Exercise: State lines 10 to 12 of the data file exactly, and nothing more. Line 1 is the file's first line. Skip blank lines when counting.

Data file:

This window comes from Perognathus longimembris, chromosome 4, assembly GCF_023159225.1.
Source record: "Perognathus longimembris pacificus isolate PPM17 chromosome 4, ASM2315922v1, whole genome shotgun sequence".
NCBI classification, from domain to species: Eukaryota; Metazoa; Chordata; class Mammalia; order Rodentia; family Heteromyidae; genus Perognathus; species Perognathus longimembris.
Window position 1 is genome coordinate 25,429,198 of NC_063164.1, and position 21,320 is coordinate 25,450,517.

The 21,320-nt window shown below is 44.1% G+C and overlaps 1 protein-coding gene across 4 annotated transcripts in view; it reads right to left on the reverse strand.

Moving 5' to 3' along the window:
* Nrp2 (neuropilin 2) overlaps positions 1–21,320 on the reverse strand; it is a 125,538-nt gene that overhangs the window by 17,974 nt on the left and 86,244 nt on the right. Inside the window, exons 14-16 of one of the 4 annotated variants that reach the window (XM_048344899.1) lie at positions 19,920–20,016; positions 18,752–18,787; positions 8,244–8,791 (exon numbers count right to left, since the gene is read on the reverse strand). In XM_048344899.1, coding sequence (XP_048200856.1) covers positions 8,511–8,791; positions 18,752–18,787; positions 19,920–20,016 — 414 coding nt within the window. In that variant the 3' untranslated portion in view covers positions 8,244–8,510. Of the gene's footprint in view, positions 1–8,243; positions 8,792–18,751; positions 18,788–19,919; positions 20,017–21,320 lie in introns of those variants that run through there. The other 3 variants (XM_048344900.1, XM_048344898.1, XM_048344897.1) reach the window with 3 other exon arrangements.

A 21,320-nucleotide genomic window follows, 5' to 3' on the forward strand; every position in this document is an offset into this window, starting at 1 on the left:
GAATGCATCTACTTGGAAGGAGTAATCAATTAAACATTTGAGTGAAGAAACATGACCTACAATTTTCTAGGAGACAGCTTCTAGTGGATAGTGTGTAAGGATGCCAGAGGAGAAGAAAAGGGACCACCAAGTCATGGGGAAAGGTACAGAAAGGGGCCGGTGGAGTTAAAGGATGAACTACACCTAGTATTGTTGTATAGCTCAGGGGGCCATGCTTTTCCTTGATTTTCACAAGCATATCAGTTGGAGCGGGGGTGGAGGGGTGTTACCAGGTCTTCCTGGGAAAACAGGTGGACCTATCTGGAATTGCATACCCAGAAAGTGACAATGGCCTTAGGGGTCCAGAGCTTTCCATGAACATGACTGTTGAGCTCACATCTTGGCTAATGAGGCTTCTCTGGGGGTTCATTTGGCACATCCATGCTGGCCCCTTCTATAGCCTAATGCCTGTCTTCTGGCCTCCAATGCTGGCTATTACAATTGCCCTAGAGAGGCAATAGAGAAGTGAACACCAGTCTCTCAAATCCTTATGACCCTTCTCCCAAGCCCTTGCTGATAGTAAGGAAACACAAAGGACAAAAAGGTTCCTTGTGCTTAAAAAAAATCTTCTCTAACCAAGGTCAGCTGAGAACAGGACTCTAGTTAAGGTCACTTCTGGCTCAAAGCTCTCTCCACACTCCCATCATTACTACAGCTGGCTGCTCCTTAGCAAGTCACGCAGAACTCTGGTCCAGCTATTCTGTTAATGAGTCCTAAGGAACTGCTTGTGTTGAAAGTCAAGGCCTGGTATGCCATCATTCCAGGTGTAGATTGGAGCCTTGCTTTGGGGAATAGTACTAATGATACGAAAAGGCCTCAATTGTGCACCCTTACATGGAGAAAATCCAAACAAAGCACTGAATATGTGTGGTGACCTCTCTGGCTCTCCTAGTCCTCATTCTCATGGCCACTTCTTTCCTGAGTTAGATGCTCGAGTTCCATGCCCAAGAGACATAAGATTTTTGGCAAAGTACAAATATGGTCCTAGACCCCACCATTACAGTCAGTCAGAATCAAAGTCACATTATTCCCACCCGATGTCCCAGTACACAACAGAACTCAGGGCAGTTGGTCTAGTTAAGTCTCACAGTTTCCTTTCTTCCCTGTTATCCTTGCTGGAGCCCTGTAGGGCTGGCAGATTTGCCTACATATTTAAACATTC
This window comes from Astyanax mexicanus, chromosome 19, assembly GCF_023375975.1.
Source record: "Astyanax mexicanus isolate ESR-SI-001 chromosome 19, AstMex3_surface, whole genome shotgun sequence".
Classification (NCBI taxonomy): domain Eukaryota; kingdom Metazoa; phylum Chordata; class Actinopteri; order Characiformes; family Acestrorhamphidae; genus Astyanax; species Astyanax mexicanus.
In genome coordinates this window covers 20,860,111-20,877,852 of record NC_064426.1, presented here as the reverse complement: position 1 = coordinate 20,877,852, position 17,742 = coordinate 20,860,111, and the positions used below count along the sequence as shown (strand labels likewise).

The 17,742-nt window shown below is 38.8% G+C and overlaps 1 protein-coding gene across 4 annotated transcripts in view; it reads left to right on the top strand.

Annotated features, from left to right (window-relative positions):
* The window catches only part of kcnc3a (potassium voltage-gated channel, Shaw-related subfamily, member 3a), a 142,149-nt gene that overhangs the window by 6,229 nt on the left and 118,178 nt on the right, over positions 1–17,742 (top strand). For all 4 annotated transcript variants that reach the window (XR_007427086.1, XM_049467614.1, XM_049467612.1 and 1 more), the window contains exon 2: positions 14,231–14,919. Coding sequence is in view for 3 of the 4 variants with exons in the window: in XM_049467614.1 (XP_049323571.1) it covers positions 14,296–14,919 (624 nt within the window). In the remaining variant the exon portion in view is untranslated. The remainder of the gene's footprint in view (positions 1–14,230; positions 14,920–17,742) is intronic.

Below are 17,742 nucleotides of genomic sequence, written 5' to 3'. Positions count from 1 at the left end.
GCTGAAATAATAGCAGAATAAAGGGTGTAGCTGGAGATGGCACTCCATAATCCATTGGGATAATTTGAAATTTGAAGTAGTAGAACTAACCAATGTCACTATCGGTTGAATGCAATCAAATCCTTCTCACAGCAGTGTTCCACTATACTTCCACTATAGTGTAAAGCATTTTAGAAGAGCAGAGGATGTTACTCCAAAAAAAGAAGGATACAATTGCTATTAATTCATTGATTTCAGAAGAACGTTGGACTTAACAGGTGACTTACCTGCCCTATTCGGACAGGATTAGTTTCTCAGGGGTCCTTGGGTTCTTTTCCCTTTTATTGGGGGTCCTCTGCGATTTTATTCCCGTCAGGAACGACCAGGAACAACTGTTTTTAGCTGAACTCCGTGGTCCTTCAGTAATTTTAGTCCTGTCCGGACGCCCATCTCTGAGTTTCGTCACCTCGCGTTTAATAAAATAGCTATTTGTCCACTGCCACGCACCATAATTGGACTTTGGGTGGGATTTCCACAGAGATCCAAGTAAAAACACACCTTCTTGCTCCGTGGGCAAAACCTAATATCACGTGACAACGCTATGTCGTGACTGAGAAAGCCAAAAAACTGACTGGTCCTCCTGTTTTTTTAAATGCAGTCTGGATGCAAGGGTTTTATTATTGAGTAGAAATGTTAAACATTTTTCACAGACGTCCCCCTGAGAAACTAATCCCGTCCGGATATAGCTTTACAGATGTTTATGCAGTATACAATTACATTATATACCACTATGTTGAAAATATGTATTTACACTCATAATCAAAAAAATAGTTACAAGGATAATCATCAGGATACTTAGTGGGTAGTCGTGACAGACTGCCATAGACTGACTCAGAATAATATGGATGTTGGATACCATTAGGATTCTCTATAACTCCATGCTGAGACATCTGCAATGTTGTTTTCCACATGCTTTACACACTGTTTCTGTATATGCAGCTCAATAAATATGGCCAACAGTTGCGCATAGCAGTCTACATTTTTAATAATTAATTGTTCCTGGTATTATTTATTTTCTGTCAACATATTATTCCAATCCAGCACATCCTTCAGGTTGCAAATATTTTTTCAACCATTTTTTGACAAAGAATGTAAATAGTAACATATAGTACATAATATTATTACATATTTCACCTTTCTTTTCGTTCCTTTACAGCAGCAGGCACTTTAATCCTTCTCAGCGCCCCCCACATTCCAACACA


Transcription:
This window comes from Astyanax mexicanus, chromosome 19, assembly GCF_023375975.1.
Source record: "Astyanax mexicanus isolate ESR-SI-001 chromosome 19, AstMex3_surface, whole genome shotgun sequence".
Classification (NCBI taxonomy): domain Eukaryota; kingdom Metazoa; phylum Chordata; class Actinopteri; order Characiformes; family Acestrorhamphidae; genus Astyanax; species Astyanax mexicanus.